Digital Personal Workstation

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The Digital Personal Workstation is a family of entry-level to mid-range workstation computers developed and manufactured by Digital Equipment Corporation (DEC). These workstations are based on the DEC Alpha and Intel Pentium Pro or Pentium II microprocessors. Members of this family could run the Digital UNIX, OpenVMS and Microsoft Windows NT operating systems.[1] The i-Series, based on Pentium Pro, was introduced first, on 23 September 1996.[2]

i-Series[edit]

The Digital Personal Workstation i-Series was based on the Intel Pentium Pro or Pentium II microprocessor and ran Windows NT.

Models included the: [3]

  • 180i - 180 MHz Pentium Pro, introduced on 23 September 1996[2]
  • 200i - 200 MHz Pentium Pro, introduced on 23 September 1996[2]
  • 200i² - 200 MHz Pentium Pro, introduced on 23 September 1996[2]
  • 266i - 266 MHz Pentium II
  • 300i - 300 MHz Pentium II
  • 350i - 350 MHz Pentium II
  • 400i - 400 MHz Pentium II
  • 266i+ - 266 MHz Pentium II
  • 300i+ - 300 MHz Pentium II
  • 333i+ - 333 MHz Pentium II

These workstations supported either one or two microprocessors and used standard Intel chipsets: Pentium Pro models used the Intel 440FX, Pentium II models suffixed with "i" used the Intel 440BX whereas ones suffixed with "i+" used the Intel 440LX. A superscript "2" suffix indicated a dual processor configuration.

The i-Series has four DIMM slots on its main logic board and supported standard unbuffered or registered 100 MHz ECC SDRAM DIMMs. Using unbuffered memory, the i-Series could support 32 to 512 MB of memory, with registered memory, 64 MB to 1 GB was supported. Unbuffered and registered DIMMs could not be mixed in the same system. Unbuffered DIMMs had capacities of 32, 64 and 128 MB, whereas registered DIMMs had capacities of 64, 128 and 256 MB.

a-Series[edit]

The Digital Personal Workstation a-Series, code named "Miata", used the Alpha 21164A microprocessor. Models suffixed with "a" ran Windows NT (with AlphaBIOS) whereas models suffixed with "au" ran Digital UNIX or OpenVMS (with SRM). At COMDEX 1997, the Digital Personal Workstation 500a was a finalist in Byte Magazine's Best of Show award for the best workstation category.[4]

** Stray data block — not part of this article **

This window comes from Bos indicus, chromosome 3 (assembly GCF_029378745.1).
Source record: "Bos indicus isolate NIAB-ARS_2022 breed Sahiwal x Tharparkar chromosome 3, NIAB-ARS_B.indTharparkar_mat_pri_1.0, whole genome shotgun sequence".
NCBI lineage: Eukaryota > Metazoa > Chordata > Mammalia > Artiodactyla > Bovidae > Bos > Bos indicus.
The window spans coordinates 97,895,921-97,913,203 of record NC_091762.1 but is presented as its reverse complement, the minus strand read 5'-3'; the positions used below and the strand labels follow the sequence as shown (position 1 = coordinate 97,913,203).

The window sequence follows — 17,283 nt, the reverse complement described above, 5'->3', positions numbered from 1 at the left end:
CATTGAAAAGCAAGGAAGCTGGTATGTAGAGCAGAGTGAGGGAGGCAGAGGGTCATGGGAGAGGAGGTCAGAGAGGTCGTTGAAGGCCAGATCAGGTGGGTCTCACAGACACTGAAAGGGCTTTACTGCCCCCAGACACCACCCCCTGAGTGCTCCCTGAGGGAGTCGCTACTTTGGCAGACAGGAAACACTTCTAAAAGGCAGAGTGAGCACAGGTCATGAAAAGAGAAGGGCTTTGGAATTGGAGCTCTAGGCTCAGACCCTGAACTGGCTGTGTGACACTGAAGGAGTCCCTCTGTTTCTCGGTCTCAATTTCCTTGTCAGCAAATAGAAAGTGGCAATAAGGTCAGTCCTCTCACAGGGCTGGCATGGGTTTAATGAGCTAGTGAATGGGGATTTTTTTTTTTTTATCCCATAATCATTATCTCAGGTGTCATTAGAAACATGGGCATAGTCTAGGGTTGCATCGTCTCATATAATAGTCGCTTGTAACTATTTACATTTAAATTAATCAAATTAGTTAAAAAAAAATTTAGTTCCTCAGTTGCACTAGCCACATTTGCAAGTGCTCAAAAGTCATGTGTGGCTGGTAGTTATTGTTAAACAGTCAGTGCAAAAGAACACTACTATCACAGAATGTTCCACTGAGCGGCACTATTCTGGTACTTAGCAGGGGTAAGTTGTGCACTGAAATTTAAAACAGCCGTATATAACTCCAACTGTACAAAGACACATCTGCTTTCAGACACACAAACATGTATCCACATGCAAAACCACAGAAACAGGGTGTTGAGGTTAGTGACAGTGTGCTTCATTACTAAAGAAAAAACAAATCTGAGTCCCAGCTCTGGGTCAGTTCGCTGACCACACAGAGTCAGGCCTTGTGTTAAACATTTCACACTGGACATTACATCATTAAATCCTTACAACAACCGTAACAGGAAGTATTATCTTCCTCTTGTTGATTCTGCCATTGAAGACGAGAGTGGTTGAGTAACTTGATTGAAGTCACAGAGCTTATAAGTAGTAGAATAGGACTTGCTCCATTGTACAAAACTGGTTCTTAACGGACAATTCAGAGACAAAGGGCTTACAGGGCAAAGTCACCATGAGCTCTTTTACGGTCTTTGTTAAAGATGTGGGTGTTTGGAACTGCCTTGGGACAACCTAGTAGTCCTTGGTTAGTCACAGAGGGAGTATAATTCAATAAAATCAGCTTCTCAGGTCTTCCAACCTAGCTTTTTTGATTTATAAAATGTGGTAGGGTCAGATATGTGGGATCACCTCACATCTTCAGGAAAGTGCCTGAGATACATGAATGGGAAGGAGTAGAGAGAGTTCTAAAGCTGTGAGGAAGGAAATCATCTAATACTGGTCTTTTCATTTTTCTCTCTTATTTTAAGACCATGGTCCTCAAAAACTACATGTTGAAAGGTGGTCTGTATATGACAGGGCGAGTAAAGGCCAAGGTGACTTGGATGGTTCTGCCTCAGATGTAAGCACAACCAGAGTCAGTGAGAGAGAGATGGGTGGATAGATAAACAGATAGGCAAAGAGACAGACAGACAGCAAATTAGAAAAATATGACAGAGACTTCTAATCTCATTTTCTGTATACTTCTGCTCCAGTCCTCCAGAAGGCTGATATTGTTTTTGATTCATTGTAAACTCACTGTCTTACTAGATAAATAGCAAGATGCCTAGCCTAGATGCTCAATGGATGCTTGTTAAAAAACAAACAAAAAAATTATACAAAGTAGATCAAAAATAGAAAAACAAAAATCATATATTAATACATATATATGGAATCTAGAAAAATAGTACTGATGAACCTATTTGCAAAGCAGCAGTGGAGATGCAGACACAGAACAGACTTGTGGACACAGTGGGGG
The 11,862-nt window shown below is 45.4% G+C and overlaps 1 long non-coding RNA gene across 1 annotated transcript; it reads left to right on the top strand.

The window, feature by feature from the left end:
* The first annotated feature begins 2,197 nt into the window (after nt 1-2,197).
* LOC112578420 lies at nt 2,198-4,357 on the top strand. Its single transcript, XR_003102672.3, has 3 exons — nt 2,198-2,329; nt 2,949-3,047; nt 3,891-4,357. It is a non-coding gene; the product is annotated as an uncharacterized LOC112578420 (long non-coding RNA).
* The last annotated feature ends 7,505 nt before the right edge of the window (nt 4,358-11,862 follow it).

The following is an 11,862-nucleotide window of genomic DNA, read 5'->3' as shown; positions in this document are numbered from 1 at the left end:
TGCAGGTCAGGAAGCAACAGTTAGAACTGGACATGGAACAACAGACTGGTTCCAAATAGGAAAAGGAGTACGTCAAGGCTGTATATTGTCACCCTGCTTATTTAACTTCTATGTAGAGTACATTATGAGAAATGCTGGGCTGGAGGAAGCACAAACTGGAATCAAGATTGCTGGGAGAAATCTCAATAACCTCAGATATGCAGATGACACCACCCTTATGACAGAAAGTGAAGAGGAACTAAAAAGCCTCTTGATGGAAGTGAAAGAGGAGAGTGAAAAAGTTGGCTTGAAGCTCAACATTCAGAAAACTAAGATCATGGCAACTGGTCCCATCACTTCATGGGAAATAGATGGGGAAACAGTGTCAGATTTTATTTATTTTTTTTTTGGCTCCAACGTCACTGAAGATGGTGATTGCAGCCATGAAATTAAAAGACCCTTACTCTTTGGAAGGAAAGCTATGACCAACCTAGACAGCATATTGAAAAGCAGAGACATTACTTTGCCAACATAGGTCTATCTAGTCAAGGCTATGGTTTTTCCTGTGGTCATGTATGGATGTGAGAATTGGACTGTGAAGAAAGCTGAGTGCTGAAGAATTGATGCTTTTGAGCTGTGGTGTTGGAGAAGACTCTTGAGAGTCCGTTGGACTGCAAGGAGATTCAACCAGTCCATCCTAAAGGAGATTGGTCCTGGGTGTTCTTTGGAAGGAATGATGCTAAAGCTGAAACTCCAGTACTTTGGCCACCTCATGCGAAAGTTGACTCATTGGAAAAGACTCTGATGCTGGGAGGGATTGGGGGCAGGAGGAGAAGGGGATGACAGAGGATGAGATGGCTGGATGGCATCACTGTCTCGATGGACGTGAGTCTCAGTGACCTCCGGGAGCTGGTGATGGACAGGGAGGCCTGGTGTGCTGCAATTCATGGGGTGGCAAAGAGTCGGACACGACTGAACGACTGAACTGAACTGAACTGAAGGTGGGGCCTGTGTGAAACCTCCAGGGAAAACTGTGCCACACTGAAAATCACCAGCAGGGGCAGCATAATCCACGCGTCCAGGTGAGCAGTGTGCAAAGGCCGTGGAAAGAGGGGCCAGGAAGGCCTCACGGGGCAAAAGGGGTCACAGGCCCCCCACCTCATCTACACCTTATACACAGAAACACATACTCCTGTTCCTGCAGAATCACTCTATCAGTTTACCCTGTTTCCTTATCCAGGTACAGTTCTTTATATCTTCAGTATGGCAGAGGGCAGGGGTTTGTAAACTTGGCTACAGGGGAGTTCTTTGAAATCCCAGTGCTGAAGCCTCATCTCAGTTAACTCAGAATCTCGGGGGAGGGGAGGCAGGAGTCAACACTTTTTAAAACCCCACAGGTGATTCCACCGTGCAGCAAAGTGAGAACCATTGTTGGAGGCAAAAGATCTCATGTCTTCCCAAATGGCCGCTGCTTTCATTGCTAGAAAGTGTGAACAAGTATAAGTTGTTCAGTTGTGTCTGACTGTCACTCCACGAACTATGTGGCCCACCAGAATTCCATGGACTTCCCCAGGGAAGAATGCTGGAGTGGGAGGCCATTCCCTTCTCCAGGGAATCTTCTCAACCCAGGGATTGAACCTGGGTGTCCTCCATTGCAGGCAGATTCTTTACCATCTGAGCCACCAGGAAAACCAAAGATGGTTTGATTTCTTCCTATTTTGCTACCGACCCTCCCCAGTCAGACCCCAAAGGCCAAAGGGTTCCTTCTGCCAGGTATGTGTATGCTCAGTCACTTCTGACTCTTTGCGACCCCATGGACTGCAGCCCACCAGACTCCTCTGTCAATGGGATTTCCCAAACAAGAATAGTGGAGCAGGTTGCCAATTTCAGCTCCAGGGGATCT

Models included the:

  • 433a/433au - 433 MHz Alpha 21164A
  • 500a/500au - 500 MHz Alpha 21164A
  • 600a/600au - 600 MHz Alpha 21164A

The Alpha microprocessor was socketed in a zero insertion force (ZIF) socket and could be upgraded. These workstations used Digital's 21174 chipset, also known as the "Pyxis" chipset. To increase flexibility and to reduce cost, the L3 cache was optional in these models. If the L3 cache was required, a cache module that contained the SRAMs which implemented the cache would be installed into a cache slot. The cache module had two capacities: 2 or 4 MB.

Two revisions of the Miata motherboard were produced, known as MX5 and MiataGL respectively. The later MiataGL motherboard has a revised Pyxis chipset (which fixes a PCI DMA bug), a different ATA controller, an on-board QLogic 1040 SCSI host adapter, and a USB interface.[5]

The a-Series has a 144-bit memory bus, with 128 bits used for data and 16 bits for ECC. There are three memory banks, each consisting of two DIMM slots, for a total of six DIMM slots, which supports 32 MB to 1.5 GB of memory. The a-Series uses proprietary 72-bit DIMMs with error correcting code (ECC) that are twice as tall as standard DIMMs and contain two rows of SDRAMs per a column instead of one. These DIMMs are installed in identical pairs in order to match the width of the memory bus.

Notes[edit]

  1. ^ "Retired Alpha workstations". Hewlett-Packard. 2004-05-03. Retrieved 2008-10-22. 
  2. ^ a b c d "DEC Compromises Alpha Case With Pentium Pro NT Machines". (23 September 1996). Computer Business Review].
  3. ^ "DIGITAL Personal Workstation 180i, 200i, 200i² for Windows NT". Digital Equipment Corporation. 1997-03-06. Retrieved 2008-10-22. 
  4. ^ "Natural Dictation Wins Best of Comdex". Byte, August 1997
  5. ^ The FreeBSD Documentation Project (2008-01-17). "FreeBSD/alpha 6.3-RELEASE Hardware Notes". www.freebsd.org. Retrieved 2008-10-21. 

References[edit]